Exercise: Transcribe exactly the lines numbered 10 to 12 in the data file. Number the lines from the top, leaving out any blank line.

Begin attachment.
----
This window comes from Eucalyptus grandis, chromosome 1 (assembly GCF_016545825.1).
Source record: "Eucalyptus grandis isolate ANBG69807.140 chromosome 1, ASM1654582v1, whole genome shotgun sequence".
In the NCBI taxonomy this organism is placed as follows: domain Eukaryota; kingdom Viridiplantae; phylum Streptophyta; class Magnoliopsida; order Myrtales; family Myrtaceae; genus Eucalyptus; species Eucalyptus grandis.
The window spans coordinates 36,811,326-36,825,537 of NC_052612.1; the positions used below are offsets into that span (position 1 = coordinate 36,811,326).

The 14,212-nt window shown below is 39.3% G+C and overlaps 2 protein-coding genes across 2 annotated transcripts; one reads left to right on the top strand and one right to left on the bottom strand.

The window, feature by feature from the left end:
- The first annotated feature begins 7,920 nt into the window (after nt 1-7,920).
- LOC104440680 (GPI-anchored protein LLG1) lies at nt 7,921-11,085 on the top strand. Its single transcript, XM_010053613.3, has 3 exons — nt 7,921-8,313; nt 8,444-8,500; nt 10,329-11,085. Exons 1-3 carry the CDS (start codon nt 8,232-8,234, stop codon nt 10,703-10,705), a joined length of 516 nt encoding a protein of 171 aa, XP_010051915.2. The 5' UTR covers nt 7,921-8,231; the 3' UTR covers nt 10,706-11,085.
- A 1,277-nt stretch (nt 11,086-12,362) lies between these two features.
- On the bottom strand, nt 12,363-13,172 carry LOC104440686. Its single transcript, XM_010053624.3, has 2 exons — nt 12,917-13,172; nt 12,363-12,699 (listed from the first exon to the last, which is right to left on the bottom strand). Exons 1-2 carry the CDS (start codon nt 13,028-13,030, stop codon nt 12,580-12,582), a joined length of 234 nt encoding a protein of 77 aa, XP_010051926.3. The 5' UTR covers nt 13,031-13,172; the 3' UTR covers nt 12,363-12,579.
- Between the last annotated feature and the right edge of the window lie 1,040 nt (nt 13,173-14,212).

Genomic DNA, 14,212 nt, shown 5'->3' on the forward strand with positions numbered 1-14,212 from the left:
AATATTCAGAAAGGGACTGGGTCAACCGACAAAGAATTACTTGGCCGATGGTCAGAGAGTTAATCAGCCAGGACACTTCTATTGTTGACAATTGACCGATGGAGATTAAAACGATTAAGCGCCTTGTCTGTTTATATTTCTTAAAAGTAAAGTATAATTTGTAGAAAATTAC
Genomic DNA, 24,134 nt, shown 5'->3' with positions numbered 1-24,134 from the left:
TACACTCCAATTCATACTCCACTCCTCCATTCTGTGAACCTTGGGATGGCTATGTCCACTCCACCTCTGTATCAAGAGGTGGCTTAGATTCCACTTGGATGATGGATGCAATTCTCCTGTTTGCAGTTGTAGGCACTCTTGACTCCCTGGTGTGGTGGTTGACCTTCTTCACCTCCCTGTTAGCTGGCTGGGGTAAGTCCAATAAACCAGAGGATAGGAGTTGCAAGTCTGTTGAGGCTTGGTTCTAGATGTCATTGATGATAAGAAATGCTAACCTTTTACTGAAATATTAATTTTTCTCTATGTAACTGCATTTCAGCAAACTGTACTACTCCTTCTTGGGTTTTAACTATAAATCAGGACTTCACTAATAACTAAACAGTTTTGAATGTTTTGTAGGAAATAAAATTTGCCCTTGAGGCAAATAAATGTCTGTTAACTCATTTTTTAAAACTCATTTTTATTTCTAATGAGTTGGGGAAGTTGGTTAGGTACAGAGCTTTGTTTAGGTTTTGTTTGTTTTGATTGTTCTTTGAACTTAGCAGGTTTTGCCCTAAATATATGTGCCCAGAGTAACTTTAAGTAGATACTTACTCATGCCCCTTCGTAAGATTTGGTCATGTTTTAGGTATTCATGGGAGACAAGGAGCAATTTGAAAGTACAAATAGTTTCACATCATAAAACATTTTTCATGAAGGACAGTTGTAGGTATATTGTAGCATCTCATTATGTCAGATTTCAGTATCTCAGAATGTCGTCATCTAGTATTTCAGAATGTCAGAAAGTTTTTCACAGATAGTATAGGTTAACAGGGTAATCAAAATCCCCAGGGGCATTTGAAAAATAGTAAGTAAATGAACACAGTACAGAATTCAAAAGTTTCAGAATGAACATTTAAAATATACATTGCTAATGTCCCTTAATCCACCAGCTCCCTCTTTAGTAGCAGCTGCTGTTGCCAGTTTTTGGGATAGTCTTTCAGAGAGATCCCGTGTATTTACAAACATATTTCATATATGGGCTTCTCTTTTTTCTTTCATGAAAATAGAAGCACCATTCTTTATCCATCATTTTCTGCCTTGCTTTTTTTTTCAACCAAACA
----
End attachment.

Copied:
- On the bottom strand, nt 12,363-13,172 carry LOC104440686. Its single transcript, XM_010053624.3, has 2 exons — nt 12,917-13,172; nt 12,363-12,699 (listed from the first exon to the last, which is right to left on the bottom strand). Exons 1-2 carry the CDS (start codon nt 13,028-13,030, stop codon nt 12,580-12,582), a joined length of 234 nt encoding a protein of 77 aa, XP_010051926.3. The 5' UTR covers nt 13,031-13,172; the 3' UTR covers nt 12,363-12,579.
- Between the last annotated feature and the right edge of the window lie 1,040 nt (nt 13,173-14,212).

Genomic DNA, 14,212 nt, shown 5'->3' on the forward strand with positions numbered 1-14,212 from the left: